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Other Articles from The Villager

Farmworkers’ minimum wage increase

17/10/2017
by Kelvin Chiringa  
News

The Agricultural Employers Association has reached consensus with other unions that represent farm workers to increase their minimum wage of 2014 by 25 %.

The Namibia National Farmers Union (NNFU), Namibia Emerging Commercial Farmers Union (NECFU) and Namibia Farm Workers Union (NAFWU) held negotiations on the 9th of October on wage increases from N$3,70 to N$4,62 per hour or N$900 per month for a worker who works 45 hours per week. 

For those who do not give free rations, the ration allowance increases from N$400 to N$500 per month.

 The total minimum basic wage for a farm worker’s value is thus now N$1 400 per month.

 To calculate the value of free rations an average price of N$30, 00 per kg meat and N$6, 00 per litre milk is taken.

Other free products are calculated at cost price.

The part of the supply of housing, sanitary- and water facilities as well as electricity (if available) has not changed.

The AEA is of the opinion that unskilled workers on farms are better off than in other industries as farm workers usually get free housing, rations, water and firewood while workers in other industries have to pay a lot for this

The aim of the farm workers minimum wage is a starting wage for young entering workers without any experience into the market.

 The real average basic salary of farm workers on commercial farms was according to the 2016 AEA wage report already N$1 975 per month, inclusive ration value.

This is 41% more than the minimum wage which will now come into force on November 1, 2017.

In 2016 a local daily reported that communal farmers were still defiant with regards to implementing the state-sanctioned minimum wages for farm workers.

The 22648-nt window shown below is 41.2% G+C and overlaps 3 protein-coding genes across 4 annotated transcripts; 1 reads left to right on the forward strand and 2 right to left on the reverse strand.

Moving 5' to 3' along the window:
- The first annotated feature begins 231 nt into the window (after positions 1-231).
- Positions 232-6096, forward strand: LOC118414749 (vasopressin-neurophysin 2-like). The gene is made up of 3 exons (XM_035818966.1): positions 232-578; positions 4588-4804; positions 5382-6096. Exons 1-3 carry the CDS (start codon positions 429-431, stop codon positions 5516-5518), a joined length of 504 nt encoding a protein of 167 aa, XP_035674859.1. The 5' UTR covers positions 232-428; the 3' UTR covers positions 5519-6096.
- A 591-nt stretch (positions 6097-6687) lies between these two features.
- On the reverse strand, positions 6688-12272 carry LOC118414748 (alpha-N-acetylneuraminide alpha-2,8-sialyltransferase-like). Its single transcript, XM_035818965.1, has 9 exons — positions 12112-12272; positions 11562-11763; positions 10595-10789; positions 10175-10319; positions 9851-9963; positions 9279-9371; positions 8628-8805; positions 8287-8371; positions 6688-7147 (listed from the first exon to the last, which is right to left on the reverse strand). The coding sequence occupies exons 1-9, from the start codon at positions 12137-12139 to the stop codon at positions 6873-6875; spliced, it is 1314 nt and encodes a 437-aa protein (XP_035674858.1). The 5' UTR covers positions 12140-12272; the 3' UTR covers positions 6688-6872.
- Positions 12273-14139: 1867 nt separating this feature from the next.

Secretary-General of the Namibia Farm Workers Union (NAFWU), Rocco Nguvauva was quoted as saying, “I have received several complaints from farmworkers, especially in communal areas, complaining about the lack of compliance among communal farmers, specifically our lawmakers.”

He threatened to “move from farm to farm, village to village to determine the culprits,” and said, “If caught we will deal with you.”

 In 2014, the unions agreed that farm workers were also supposed to be staying on the farm while the farm owner was required to provide for housing for the worker and his or her kith and kin with water and power included. 

Under the agreement, farm workers were allowed to engage in animal husbandry which entails having to have their livestock as well as tilling the land for their subsistence.

The unions also reached a consensus that, “food and rations provided should not exceed 35% of the employee’s basic wage and such an on-site employee should be provided with an additional allowance of at least N$400 per month.”